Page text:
About | HeinOnline Law Journal Library | HeinOnline Law Journal Library | HeinOnline

40 B.C. L. Rev. 937 (1998-1999)
Domestic Violence No-Contact Orders and the Autonomy Rights of Victims

handle is hein.journals/bclr40 and id is 949 raw text is: DOMESTIC VIOLENCE NO-CONTACT
She sat in the first row, her children by her side. She was easy to
pick out of the crowded courtroom. In part, because the regulars-the
probation officers, the interpreters, the victims' advocates, the daily
courtroom watchers-of the Rhode Island Superior Court are easily
recognizable. Also, although she wasn't keeping an eye out for her
lawyer-she didn't have a lawyer-she nervously watched everything
and everyone, sure that someone would ask her to leave. She wore her
best outfit and kept the kids quiet and still, showing proper respect.
When her name was read there was the moment of hesitation seen
time and again in the courtroom. Should she stand up? Go through
the gate, into the inner sanctum where the judge sat? As she half-stood,
looking for a signal from someone-a uniform, a suit, a robe-who
knew what she was supposed to do, she heard the judge ask the
prosecutor for a recommendation. Without looking up, the prosecutor
indicated that the Attorney General's office would recommend denial.
She didn't know the woman speaking, had never met her.
Before she had managed to straighten her skirt, the judge an-
nounced, Motion dismissed, and turned to the next file. She looked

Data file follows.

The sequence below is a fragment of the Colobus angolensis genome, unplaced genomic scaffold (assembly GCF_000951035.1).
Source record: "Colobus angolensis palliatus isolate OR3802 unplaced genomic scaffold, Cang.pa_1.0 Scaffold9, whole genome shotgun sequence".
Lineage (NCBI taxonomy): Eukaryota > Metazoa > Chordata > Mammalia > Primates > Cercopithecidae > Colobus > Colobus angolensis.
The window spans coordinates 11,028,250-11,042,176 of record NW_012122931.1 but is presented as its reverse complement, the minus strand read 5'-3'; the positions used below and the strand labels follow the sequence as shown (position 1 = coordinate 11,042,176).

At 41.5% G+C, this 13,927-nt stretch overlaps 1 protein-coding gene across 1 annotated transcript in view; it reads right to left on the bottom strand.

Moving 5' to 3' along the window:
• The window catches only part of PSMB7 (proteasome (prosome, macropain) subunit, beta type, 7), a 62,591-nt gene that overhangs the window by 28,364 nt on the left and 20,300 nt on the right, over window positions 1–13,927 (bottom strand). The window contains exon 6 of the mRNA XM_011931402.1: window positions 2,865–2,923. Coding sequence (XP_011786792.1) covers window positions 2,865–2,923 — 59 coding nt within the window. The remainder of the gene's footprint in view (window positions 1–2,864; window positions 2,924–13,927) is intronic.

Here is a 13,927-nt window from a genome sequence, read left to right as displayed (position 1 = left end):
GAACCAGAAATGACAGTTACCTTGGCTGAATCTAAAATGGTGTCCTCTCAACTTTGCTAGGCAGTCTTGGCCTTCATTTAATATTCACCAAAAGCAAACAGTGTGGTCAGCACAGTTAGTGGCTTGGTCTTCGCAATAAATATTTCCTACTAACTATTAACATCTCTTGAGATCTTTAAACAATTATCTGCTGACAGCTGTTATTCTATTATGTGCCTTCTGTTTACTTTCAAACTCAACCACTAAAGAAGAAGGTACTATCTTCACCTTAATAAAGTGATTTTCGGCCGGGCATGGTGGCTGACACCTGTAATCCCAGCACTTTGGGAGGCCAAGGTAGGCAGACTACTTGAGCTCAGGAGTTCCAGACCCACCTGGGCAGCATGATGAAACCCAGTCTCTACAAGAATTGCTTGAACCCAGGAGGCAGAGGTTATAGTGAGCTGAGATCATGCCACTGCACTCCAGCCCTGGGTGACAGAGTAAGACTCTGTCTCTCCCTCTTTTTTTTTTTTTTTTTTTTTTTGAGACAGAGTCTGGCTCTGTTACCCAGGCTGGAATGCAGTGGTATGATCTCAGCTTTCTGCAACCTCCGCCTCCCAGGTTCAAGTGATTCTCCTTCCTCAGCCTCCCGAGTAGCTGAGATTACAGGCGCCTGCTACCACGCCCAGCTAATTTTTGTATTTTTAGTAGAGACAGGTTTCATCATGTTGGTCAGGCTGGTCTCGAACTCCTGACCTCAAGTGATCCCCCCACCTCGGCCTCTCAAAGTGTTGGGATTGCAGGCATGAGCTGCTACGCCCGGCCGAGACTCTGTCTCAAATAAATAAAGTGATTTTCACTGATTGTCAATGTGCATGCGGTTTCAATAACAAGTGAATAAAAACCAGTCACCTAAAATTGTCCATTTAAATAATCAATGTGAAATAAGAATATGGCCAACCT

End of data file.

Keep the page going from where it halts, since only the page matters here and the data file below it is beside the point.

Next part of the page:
around the room for a clue, for someone to tell her what had just
happened. The sheriff approached her, knowing, as the regulars did,
why she was there. He explained that her application to withdraw the
no-contact order issued against her husband had been denied. Maybe
you should try again in three months?
But I didn't get to talk, I didn't get to tell them.., who is she to
decide... they never asked me why.
Scenes such as this can be witnessed several times a week in many
courtrooms of the United States. In Rhode Island, the state decided
what was best for this woman and her family without giving her an
opportunity to be heard. Rhode Island is not alone in this approach;
many other states, in the wake of growing public awareness, have
developed similar statutes and policies to prosecute domestic violence
offenses. It has taken more than twenty years to criminalize conduct
that the criminal justice system has traditionally treated as an untouch-
able, private family matter. Today, strong anti-domestic violence laws
and policies are in place and functioning, albeit to varying degrees,
throughout the country. These laws are primarily intended to protect

What Is HeinOnline?

HeinOnline is a subscription-based resource containing thousands of academic and legal journals from inception; complete coverage of government documents such as U.S. Statutes at Large, U.S. Code, Federal Register, Code of Federal Regulations, U.S. Reports, and much more. Documents are image-based, fully searchable PDFs with the authority of print combined with the accessibility of a user-friendly and powerful database. For more information, request a quote or trial for your organization below.

Short-term subscription options include 24 hours, 48 hours, or 1 week to HeinOnline.

Contact us for annual subscription options:

Already a HeinOnline Subscriber?

profiles profiles most